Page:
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Biogeochemical influence on water quality by efficient phosphorus retention in pH-neutral open-cast mining lakes

Empirical trophic models (Vollenweider-type) are one of the basic "tools of the trade" in management of natural and artificial lakes. They are not applicable to open-cast mining lakes (PML) because they underestimate their resilience to phosphorus (P) inputs. The high iron availability causes an efficient binding for phosphorus (P) in water and sediment of PML. The main objective was use hydrogeochemical modelling to assess the risks of eutrophication in the following way:

i) to develop conceptual (empirical) models (Vollenweider type) that can be used to more accurately estimate tolerable P loading to PMLs

ii) to represent the transition range from conditions with Fe excess to natural conditions in a model structure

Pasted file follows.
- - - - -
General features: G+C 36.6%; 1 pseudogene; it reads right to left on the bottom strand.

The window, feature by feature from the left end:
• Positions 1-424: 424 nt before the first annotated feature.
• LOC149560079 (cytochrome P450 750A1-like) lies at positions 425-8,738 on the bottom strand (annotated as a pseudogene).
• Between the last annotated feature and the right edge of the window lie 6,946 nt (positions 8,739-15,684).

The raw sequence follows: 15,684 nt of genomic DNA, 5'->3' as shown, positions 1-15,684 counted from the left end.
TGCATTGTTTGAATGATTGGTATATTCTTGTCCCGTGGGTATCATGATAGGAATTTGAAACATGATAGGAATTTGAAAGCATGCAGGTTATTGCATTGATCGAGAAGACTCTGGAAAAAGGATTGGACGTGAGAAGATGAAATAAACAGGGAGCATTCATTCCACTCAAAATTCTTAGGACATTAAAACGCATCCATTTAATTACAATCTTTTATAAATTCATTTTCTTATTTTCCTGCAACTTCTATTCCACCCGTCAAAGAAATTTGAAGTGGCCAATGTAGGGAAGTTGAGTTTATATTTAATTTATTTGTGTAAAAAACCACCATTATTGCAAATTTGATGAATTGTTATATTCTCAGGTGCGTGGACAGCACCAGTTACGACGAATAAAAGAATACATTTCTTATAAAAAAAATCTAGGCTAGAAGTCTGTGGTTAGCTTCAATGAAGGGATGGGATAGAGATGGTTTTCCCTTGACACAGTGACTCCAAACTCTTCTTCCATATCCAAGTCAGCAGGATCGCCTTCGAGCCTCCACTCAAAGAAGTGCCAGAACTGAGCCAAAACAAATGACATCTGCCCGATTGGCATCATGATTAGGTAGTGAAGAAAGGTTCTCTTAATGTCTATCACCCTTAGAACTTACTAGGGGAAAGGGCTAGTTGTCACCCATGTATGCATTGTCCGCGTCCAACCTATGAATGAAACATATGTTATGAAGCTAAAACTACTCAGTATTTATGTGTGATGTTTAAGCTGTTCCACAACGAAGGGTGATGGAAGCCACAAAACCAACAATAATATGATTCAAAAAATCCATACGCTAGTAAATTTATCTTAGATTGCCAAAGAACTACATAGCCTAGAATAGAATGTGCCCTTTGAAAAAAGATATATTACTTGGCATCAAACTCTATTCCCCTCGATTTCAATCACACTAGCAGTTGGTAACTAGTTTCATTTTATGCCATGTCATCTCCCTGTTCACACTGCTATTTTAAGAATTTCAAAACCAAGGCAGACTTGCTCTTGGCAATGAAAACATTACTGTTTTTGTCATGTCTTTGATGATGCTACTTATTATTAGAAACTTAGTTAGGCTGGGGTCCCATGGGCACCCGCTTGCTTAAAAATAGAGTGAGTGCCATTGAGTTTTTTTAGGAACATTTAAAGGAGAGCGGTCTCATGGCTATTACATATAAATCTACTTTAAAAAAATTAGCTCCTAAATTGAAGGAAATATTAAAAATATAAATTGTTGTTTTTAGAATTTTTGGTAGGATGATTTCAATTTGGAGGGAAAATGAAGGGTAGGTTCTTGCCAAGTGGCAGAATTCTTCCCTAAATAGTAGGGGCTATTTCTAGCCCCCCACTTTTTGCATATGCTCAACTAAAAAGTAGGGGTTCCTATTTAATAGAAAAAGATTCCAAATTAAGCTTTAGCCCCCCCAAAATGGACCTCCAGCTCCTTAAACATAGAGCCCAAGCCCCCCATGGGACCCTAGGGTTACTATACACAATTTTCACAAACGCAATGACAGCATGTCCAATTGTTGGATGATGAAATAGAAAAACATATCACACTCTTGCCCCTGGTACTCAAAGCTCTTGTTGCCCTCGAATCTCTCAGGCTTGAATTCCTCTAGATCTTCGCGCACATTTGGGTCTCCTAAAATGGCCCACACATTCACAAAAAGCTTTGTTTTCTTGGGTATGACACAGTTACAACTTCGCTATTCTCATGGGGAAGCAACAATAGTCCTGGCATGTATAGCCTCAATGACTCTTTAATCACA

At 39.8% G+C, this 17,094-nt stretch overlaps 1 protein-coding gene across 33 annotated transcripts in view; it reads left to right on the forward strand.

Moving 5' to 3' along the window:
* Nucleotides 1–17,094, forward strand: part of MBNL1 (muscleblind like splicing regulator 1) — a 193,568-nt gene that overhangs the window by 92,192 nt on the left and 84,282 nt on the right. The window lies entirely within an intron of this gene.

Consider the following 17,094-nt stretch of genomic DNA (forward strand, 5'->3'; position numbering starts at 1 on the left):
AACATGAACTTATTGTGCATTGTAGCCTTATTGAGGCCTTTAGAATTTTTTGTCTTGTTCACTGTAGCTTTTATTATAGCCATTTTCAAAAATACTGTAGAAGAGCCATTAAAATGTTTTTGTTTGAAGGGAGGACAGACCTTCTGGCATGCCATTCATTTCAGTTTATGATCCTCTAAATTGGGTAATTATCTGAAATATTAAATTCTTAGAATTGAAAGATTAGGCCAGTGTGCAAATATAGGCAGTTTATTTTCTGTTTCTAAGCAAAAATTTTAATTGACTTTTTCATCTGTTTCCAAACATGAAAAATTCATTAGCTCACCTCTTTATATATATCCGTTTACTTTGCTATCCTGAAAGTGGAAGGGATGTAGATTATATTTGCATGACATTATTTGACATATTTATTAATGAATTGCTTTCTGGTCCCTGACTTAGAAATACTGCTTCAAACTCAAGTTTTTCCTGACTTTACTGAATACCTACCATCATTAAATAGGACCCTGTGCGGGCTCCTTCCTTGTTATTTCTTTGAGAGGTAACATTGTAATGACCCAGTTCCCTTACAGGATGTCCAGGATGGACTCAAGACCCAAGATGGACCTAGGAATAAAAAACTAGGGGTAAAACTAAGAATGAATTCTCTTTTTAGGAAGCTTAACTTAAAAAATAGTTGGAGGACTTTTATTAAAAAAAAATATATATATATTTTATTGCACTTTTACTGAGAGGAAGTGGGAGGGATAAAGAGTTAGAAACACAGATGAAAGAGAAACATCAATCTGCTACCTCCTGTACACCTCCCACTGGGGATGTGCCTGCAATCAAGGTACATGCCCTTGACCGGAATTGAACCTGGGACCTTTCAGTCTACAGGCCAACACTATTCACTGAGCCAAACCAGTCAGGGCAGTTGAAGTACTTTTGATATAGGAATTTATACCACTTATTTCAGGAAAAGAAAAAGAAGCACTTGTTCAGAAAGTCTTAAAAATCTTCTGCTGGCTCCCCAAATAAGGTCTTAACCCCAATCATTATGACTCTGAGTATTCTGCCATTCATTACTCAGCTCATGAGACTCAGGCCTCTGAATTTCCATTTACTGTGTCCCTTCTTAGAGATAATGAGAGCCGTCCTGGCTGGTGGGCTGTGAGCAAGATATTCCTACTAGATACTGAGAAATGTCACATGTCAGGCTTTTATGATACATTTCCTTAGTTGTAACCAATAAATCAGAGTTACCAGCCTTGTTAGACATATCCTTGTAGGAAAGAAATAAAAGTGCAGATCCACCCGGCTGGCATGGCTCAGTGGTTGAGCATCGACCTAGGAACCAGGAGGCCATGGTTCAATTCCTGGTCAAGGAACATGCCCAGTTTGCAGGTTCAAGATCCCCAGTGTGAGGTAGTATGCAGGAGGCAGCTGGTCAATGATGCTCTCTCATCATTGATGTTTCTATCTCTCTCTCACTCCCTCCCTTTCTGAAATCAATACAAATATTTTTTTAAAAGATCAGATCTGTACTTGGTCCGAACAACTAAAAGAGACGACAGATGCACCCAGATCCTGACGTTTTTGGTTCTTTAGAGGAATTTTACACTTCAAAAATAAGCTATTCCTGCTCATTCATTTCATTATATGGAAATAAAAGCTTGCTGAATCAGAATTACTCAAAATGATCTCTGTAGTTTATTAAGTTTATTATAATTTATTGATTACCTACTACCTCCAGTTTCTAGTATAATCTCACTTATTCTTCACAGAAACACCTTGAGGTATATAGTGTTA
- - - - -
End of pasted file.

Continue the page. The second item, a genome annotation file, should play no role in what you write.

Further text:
iii) to identify specific indicators and tipping points for different P retention.

We analysed hydrological data, loads, and sediment properties to derive a closed P balance for 29 neutral mining lakes. The latter cover a range of water retention times and external P inputs. We distinguished three phases of PML development or maturation and the relevance of P-binding processes or binding forms. The Fe:P ratio in sediment was found to be the most important predictor of P retention. By integrating this ratio into conceptual models it is now possible to predict in-lake P-concentration from P inputs for PMLs and even for lakes with decreasing Fe import at the transition to “natural lake” conditions. We conclude that processes such as Fe~P adsorption and vivianite formation under anoxic conditions most likely ensure high P retention in the long term.


Björn Grüneberg1, Brigitte Nixdorf2, Jacqueline Rücker2, Thomas Gonsiorczyk3, Michael Hupfer3, Wilfried Uhlmann4, Dirk Sailer4, Yvonne Hillecke4, David Kneis5, Thomas Petzoldt5, Ina Hildebrandt6, Adrian Horn6
1Landeslabor Berlin-Brandenburg; 2BTU Cottbus Senftenberg, Germany; 3Leibniz-Institut für Gewässerökologie und Binnenfischerei (IGB); 4Institut für Wasser und Boden Dr. Uhlmann, Dresden; 5Technische Universität Dresden, Institut für Hydrobiologie; 6BGD ECOSAX GmbH, Dresden
GeoBerlin 2023